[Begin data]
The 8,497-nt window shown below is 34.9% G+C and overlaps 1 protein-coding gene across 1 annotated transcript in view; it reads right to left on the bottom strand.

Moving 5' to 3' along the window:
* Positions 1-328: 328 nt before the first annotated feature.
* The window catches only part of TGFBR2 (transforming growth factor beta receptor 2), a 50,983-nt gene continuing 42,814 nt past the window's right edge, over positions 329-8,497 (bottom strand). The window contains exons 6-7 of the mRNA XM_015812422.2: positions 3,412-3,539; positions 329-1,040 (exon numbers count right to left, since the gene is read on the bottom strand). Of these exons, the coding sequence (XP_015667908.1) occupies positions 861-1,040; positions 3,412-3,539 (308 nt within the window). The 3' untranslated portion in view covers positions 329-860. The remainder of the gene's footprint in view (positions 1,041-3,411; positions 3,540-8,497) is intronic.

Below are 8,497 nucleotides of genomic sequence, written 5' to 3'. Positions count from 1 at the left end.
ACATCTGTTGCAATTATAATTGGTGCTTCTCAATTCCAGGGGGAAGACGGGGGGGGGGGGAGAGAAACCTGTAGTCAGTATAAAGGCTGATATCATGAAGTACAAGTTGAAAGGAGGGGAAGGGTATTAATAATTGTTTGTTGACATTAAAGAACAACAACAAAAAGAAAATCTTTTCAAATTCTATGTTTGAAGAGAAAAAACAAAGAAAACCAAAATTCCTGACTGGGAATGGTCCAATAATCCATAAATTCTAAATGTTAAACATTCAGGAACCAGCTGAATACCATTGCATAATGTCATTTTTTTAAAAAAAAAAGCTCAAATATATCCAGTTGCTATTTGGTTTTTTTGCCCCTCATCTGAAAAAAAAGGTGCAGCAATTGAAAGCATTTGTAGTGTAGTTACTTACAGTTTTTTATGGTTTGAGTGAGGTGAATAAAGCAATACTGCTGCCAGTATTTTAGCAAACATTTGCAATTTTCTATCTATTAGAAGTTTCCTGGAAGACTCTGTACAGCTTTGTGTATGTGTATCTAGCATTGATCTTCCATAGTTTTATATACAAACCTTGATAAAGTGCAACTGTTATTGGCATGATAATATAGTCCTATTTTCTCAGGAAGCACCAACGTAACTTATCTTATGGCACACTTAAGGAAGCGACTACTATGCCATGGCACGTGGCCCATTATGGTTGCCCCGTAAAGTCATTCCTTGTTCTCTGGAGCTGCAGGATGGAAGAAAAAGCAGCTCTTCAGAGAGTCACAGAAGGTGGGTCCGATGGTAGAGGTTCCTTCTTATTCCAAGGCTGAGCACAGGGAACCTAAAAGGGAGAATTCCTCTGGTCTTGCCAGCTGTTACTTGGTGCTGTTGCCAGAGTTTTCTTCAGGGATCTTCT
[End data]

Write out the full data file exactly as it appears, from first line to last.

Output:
The 8,497-nt window shown below is 34.9% G+C and overlaps 1 protein-coding gene across 1 annotated transcript in view; it reads right to left on the bottom strand.

Moving 5' to 3' along the window:
* Positions 1-328: 328 nt before the first annotated feature.
* The window catches only part of TGFBR2 (transforming growth factor beta receptor 2), a 50,983-nt gene continuing 42,814 nt past the window's right edge, over positions 329-8,497 (bottom strand). The window contains exons 6-7 of the mRNA XM_015812422.2: positions 3,412-3,539; positions 329-1,040 (exon numbers count right to left, since the gene is read on the bottom strand). Of these exons, the coding sequence (XP_015667908.1) occupies positions 861-1,040; positions 3,412-3,539 (308 nt within the window). The 3' untranslated portion in view covers positions 329-860. The remainder of the gene's footprint in view (positions 1,041-3,411; positions 3,540-8,497) is intronic.

Below are 8,497 nucleotides of genomic sequence, written 5' to 3'. Positions count from 1 at the left end.
ACATCTGTTGCAATTATAATTGGTGCTTCTCAATTCCAGGGGGAAGACGGGGGGGGGGGGAGAGAAACCTGTAGTCAGTATAAAGGCTGATATCATGAAGTACAAGTTGAAAGGAGGGGAAGGGTATTAATAATTGTTTGTTGACATTAAAGAACAACAACAAAAAGAAAATCTTTTCAAATTCTATGTTTGAAGAGAAAAAACAAAGAAAACCAAAATTCCTGACTGGGAATGGTCCAATAATCCATAAATTCTAAATGTTAAACATTCAGGAACCAGCTGAATACCATTGCATAATGTCATTTTTTTAAAAAAAAAAGCTCAAATATATCCAGTTGCTATTTGGTTTTTTTGCCCCTCATCTGAAAAAAAAGGTGCAGCAATTGAAAGCATTTGTAGTGTAGTTACTTACAGTTTTTTATGGTTTGAGTGAGGTGAATAAAGCAATACTGCTGCCAGTATTTTAGCAAACATTTGCAATTTTCTATCTATTAGAAGTTTCCTGGAAGACTCTGTACAGCTTTGTGTATGTGTATCTAGCATTGATCTTCCATAGTTTTATATACAAACCTTGATAAAGTGCAACTGTTATTGGCATGATAATATAGTCCTATTTTCTCAGGAAGCACCAACGTAACTTATCTTATGGCACACTTAAGGAAGCGACTACTATGCCATGGCACGTGGCCCATTATGGTTGCCCCGTAAAGTCATTCCTTGTTCTCTGGAGCTGCAGGATGGAAGAAAAAGCAGCTCTTCAGAGAGTCACAGAAGGTGGGTCCGATGGTAGAGGTTCCTTCTTATTCCAAGGCTGAGCACAGGGAACCTAAAAGGGAGAATTCCTCTGGTCTTGCCAGCTGTTACTTGGTGCTGTTGCCAGAGTTTTCTTCAGGGATCTTCT